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Infrared Astronomical Satellite
IRAS overview.jpg
IRAS beside some of its all-sky images
Mission type Infrared space observatory
COSPAR ID 1983-004A
SATCAT no. 13777
Mission duration Final: 9 months, 26 days
Spacecraft properties
Launch mass 1,083 kg (2,388 lb)
Dimensions 3.60 × 3.24 × 2.05 m (11.8 × 10.6 × 6.7 ft)[1]
Start of mission
Launch date 25 January 1983, 21:17 (1983-01-25UTC21:17) UTC[3]
Rocket Delta 3910
Launch site Vandenberg SLC-2W
Entered service 9 February 1983[2]
End of mission
Disposal Decommissioned
Deactivated 21 November 1983 (1983-11-22)[3]
Orbital parameters
Reference system Geocentric
Regime Sun-synchronous
Semi-major axis 7,270.69 km (4,517.80 mi)
Eccentricity 0.001857
Perigee 879.05 km (546.22 mi)
Apogee 906.05 km (562.99 mi)
Inclination 98.95 deg
Period 102.8 min
Mean motion 14.00 rev/day
Epoch 19 November 2016, 04:15:30 UTC[4]
Main telescope
Type Ritchey–Chrétien[5]
Diameter 57 cm (22 in)[5]
Focal length 545 cm (215 in), f/9.56[5]
Collecting area 2,019 cm2 (312.9 sq in)[5]
Wavelengths Long-wavelength to far-infrared

The Infrared Astronomical Satellite (IRAS) was the first-ever space telescope to perform a survey of the entire night sky at infrared wavelengths.[6]

Launched on 25 January 1983,[3] its mission lasted ten months.[7] The telescope was a joint project of the United States (NASA), the Netherlands (NIVR), and the United Kingdom (SERC). Over 250,000 infrared sources were observed at 12, 25, 60, and 100 micrometer wavelengths.[7]

Support for the processing and analysis of data from IRAS was contributed from the Infrared Processing and Analysis Center at the California Institute of Technology. Currently, the Infrared Science Archive at IPAC holds the IRAS archive.[8][9]

The success of IRAS lead to interest in the 1985 Infrared Telescope (IRT) mission on the Space Shuttle, and the planned Shuttle Infrared Telescope Facility which eventually transformed into the Space Infrared Telescope Facility, SIRTF, which in turn was developed into the Spitzer Space Telescope, launched in 2003.[10] The success of early infrared space astronomy led to further missions, such as the Infrared Space Observatory (1990s) and the Hubble Space Telescope's NICMOS instrument.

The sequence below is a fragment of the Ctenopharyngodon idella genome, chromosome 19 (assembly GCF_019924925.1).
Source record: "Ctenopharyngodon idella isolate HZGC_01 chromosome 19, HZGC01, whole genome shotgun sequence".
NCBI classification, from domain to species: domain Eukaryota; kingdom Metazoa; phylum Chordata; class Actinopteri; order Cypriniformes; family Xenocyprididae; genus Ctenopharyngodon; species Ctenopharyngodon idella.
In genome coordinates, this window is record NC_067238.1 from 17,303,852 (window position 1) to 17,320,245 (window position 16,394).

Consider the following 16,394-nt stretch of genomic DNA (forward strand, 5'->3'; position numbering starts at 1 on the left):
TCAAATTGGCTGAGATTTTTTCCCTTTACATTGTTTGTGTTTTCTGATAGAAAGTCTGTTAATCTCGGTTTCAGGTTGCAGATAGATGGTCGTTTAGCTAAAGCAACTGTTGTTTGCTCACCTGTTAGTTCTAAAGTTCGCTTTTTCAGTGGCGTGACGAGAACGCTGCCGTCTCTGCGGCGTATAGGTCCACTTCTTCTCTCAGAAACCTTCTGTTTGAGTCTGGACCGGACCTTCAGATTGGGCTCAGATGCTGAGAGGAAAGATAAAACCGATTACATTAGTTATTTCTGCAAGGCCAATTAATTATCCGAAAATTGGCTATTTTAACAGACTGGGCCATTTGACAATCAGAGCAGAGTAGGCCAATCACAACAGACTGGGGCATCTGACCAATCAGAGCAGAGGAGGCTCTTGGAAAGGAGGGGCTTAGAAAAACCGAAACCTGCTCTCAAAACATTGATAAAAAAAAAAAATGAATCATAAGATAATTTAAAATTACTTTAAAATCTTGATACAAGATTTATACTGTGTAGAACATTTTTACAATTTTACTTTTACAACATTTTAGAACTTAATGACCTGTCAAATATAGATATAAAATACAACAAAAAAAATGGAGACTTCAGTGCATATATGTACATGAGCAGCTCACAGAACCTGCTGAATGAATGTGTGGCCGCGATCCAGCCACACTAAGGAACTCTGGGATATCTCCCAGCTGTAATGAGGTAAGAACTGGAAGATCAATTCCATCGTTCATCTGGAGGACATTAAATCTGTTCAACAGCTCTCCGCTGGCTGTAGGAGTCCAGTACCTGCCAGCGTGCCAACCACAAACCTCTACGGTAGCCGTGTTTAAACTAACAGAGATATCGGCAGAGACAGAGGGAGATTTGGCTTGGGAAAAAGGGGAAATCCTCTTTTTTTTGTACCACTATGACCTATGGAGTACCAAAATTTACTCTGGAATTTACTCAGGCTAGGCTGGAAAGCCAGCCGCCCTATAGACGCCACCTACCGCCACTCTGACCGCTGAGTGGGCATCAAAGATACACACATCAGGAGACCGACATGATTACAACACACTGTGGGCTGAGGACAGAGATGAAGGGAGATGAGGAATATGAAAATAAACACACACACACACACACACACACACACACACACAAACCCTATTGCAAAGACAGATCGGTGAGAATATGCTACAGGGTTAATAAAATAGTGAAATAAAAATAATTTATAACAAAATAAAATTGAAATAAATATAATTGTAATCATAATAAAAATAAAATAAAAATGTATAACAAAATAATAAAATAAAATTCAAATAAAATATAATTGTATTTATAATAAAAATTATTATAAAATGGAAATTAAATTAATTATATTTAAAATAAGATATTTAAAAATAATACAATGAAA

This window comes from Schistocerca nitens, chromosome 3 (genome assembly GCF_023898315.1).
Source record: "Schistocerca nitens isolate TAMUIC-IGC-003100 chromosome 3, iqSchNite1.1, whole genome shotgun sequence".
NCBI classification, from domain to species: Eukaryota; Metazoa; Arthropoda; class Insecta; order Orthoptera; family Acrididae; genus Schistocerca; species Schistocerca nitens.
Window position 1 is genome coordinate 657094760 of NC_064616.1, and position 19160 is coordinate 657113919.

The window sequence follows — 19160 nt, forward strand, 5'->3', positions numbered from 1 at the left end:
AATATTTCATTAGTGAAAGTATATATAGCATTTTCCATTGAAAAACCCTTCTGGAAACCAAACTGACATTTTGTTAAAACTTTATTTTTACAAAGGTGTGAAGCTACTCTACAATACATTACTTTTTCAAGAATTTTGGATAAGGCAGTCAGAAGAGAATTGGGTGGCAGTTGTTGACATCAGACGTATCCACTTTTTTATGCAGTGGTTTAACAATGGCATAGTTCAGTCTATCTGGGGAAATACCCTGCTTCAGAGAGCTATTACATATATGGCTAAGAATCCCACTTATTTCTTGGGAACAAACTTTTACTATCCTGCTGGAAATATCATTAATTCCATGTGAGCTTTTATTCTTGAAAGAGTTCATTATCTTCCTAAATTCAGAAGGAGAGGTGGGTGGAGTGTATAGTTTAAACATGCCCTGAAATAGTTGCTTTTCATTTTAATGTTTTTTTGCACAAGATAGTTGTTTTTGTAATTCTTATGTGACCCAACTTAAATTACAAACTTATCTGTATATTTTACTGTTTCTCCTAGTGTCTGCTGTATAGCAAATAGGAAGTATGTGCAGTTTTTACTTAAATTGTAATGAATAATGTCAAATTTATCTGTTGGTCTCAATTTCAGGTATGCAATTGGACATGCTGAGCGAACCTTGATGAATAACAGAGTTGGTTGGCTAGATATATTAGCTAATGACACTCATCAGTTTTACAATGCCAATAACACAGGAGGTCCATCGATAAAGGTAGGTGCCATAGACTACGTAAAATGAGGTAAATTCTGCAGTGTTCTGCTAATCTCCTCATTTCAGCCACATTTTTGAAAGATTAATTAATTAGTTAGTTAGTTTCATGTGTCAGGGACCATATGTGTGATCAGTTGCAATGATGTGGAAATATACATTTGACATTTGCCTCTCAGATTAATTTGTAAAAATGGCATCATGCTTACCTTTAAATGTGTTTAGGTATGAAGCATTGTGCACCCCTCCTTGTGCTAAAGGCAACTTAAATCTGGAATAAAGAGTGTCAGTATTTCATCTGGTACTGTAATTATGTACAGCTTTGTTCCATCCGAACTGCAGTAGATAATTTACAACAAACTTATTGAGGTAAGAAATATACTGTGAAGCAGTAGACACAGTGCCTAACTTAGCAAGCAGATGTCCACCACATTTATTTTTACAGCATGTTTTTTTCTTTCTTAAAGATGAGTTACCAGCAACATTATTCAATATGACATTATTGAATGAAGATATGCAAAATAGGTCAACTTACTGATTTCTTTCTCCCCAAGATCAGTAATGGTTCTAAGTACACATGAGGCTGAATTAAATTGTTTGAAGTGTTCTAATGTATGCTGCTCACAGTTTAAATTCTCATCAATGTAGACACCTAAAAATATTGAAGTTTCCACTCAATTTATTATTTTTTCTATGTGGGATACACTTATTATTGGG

Launch of IRAS in 1983
False color image of comet IRAS–Araki–Alcock by IRAS
Infrared all-sky survey by IRAS

IRAS was the first observatory to perform an all-sky survey at infrared wavelengths. It mapped 96% of the sky four times, at 12, 25, 60 and 100 micrometers, with resolutions ranging from 30 arcseconds at 12 micrometers to 2 arcminutes at 100 micrometers. It discovered about 350,000 sources, many of which are still awaiting identification. About 75,000 of those are believed to be starburst galaxies, still enduring their star-formation stage. Many other sources are normal stars with disks of dust around them, possibly the early stage of planetary system formation. New discoveries included a dust disk around Vega and the first images of the Milky Way's core.

IRAS's life, like that of most infrared satellites that followed, was limited by its cooling system. To effectively work in the infrared domain, a telescope must be cooled to cryogenic temperatures. In IRAS's case, 73 kilograms (161 lb) of superfluid helium kept the telescope at a temperature of 2 K (−271 °C; −456 °F), keeping the satellite cool by evaporation. The on-board supply of liquid helium was depleted after 10 months on 21 November 1983, causing the telescope temperature to rise, preventing further observations. The spacecraft continues to orbit the Earth.

IRAS was designed to catalog fixed sources, so it scanned the same region of sky several times. Jack Meadows led a team at Leicester University, including John Davies and Simon Green, which searched the rejected sources for moving objects. This led to the discovery of three asteroids, including 3200 Phaethon (an Apollo asteroid and the parent body of the Geminid meteor shower), six comets, and a huge dust trail associated with comet 10P/Tempel. The comets included 126P/IRAS, 161P/Hartley–IRAS, and comet IRAS–Araki–Alcock (C/1983 H1), which made a close approach to the Earth in 1983. Out of the six comets IRAS found, four were long period and two were short period comets.[7]